Clippings Backlog

I keep track of all the blogs I subscribe to via Bloglines, which I have found to be a very useful tool. My Feeds section currently runs at just over 35 blogs or so. I must say I do manage to keep up with most of the posts and threads than interest me (well, sort of), but there is one thing I can’t seem to get under control: the number of saved clippings keeps growing and growing. I originally saved them in the hopes of getting back to them and writing a follow-up post here, but I now realize that most of them are “old hat” by the time I get round to reading them again. So, what do I do with those clippings? Am I the only one in biblioblogdom who’s got this problem? I guess I’ll have to reset the counter to zero by the end of 2005…


About Biblioblogging Session at SBL

I am not at SBL, in fact I am thousands of miles away from Philadelphia. But thanks to fellow bibliobloggers I can get a feel for some of the things that are going on there.

Most bibliobloggers are sharing their thoughts on the various meetings they attend, and I have been particularly interested in their reports on the recent session about biblioblogging. Apparently it went really well, according to AKMA, Mark Goodacre, et al. (sorry folks, I can’t link to everyone who’s blogging on this!)

One thing I find worth noting: now that we have pretty much agreed on the name (bibliobloggers has become the standard), we seem to be facing an identity crisis or sorts. Who can really (and I mean really)
be categorized as a biblioblogger, given the fact that there are as many different styles and outlooks as there are bloggers? There is no easy answer. As a matter of fact, I doubt there is an answer at all. I would dare say, however, even at the risk of contradicting myself, that it has a lot more to do with the ultimate purpose behind blogging than with the actual content or personality of the blogger. I’m not wanting to imply that content is not important. It is. What I do want to suggest is that what turns a blog into a biblioblog and not something else is the motivation and goal one imposes upon himself/herself when it comes to setting up a blog and following a blogging “career”.

Take BSR, for instance. This may surprise some of you, but, truth be told, I couldn’t care less about software per se. It only interests me to the degree that it becomes a useful tool that enables me to pursue my passion: biblical studies (in the broadest sense of the word). That’s precisely the reason why I consider it to be a biblioblog, even though the content itself may sometimes appear to be foreign to the academic study of the Scriptures.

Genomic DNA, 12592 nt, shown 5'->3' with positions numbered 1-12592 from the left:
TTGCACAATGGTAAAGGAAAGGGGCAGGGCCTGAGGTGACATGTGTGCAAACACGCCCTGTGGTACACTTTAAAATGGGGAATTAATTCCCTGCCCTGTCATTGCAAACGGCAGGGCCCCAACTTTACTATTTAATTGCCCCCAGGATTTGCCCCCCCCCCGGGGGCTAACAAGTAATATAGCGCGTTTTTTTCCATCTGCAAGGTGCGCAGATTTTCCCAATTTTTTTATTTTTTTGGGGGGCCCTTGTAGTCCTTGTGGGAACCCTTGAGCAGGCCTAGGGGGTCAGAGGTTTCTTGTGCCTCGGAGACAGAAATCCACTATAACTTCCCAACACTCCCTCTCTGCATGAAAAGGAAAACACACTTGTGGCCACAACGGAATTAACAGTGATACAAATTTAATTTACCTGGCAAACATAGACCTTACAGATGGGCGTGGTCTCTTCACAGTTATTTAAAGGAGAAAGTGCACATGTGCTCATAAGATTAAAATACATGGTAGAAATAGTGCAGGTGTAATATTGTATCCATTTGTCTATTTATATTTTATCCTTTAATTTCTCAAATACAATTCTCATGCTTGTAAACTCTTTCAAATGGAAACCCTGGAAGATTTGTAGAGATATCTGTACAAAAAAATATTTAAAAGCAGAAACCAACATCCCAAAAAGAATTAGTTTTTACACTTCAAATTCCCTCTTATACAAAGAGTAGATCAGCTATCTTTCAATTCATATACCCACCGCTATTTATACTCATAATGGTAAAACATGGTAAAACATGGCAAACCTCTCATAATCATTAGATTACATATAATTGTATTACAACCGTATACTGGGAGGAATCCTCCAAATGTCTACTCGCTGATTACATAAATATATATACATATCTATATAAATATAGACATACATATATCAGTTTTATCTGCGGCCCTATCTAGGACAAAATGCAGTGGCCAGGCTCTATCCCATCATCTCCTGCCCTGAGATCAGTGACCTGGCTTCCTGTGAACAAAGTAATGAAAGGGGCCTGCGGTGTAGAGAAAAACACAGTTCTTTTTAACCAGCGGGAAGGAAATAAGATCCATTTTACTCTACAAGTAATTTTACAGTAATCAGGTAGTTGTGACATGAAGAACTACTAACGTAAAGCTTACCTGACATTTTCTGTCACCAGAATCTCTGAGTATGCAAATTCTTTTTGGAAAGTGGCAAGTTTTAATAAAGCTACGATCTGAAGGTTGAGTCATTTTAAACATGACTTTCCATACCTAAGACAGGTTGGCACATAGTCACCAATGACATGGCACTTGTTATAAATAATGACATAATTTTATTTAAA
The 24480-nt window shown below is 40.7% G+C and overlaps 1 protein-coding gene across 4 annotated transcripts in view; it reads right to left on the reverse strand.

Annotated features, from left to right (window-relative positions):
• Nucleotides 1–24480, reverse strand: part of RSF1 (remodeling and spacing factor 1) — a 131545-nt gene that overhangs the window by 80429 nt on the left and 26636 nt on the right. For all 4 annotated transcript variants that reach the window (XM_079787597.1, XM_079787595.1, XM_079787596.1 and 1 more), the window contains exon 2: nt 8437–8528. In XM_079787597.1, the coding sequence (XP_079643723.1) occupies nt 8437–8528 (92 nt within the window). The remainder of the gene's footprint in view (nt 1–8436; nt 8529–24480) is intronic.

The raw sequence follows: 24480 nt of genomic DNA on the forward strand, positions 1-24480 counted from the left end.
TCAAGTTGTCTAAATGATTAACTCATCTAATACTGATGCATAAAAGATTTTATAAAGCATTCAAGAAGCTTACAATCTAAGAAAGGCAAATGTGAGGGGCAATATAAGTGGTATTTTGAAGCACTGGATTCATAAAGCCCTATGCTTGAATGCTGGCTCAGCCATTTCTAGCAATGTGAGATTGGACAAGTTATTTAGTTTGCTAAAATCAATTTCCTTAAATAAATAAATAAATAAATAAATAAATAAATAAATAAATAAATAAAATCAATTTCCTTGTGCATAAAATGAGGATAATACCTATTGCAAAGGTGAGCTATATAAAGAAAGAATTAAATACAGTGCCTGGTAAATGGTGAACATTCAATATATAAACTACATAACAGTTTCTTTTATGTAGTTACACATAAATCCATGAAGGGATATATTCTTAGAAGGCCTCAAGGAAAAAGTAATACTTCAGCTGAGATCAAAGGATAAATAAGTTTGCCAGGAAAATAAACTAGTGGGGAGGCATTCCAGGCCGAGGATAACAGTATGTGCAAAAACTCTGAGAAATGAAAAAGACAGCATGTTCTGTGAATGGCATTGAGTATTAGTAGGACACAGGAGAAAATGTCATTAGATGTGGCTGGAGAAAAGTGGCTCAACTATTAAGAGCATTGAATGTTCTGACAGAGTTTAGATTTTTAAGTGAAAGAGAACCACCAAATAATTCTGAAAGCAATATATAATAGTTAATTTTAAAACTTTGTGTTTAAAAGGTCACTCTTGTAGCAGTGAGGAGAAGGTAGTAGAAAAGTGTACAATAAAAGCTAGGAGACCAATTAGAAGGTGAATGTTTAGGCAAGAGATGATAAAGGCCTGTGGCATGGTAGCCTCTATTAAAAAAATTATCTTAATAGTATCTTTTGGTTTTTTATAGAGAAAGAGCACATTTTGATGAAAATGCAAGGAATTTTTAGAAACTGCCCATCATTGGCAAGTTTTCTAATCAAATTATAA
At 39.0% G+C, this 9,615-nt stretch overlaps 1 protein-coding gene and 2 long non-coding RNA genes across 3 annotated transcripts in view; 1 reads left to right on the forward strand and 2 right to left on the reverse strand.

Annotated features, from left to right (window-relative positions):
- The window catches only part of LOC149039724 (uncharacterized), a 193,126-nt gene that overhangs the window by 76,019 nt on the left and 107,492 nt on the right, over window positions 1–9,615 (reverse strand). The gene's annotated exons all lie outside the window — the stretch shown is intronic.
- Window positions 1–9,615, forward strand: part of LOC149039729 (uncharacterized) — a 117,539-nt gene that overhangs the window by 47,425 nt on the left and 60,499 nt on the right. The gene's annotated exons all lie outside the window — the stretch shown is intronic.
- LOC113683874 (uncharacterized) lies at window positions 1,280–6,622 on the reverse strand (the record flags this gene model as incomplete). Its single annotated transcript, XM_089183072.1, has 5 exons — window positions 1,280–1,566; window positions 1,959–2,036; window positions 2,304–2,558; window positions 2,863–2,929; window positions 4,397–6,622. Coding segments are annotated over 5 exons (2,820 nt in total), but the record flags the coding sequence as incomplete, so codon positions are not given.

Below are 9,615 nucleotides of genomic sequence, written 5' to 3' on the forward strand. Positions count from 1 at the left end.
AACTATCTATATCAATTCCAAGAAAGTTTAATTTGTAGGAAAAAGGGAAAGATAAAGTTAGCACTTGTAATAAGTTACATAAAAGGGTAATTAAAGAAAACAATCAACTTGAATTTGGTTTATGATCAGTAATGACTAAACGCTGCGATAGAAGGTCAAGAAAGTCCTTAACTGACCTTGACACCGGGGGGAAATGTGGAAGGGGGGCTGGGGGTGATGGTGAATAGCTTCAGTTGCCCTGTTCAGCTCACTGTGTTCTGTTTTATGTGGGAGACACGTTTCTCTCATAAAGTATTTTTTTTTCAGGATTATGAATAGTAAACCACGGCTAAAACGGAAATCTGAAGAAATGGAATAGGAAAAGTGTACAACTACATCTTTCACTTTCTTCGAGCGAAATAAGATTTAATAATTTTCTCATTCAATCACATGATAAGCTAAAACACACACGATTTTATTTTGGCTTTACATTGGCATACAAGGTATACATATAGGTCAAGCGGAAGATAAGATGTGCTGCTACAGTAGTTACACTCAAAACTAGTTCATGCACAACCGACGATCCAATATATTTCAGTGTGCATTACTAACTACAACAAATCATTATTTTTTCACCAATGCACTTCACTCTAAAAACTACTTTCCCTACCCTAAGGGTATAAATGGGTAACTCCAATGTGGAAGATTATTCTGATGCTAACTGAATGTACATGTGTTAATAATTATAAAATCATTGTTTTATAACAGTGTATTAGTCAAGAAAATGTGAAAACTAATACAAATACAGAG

Well, what do you think? Am I way off here, or is this a valid argument in the midst of current discussions about the nature of biblioblogging? I’m interested in your thoughts…


Bible Software and Word Studies

Mary Hinkle Shore’s excellent online resource Into the New Testament, which I have already recommended, includes a very useful section on word studies. One particular page describes how to perform word studies with BibleWorks, which happens to be a widely used Bible software package at Luther Seminary.

Bible software is frequently used to perform word studies, so I suggest you read the whole section, even if your electronic Bible concordance of choice is a different one.


Bible Study Tools Online (and Offline too!)

Turpin Library, Dallas Theological Seminary, has a helpful article on Bible Study Tools Online. The title can be a bit misleading, though. It does review web resources like, Bible Study Tools, Perseus, Blue Letter Bible, The Unbound Bible and Bible Gateway, but it also comments briefly on Logos/Libronix, BibleWorks and Accordance.

Online and offline Bible software serve similar purposes but meet different needs. This is likely to change in the future, as the line between “online” and “offline” becomes increasingly blurred. In the meantime, the classic distinction remains pretty much the same (with some notable exceptions). So, it is good to know what resources are available at any given time, whether it be on the web or on our computers.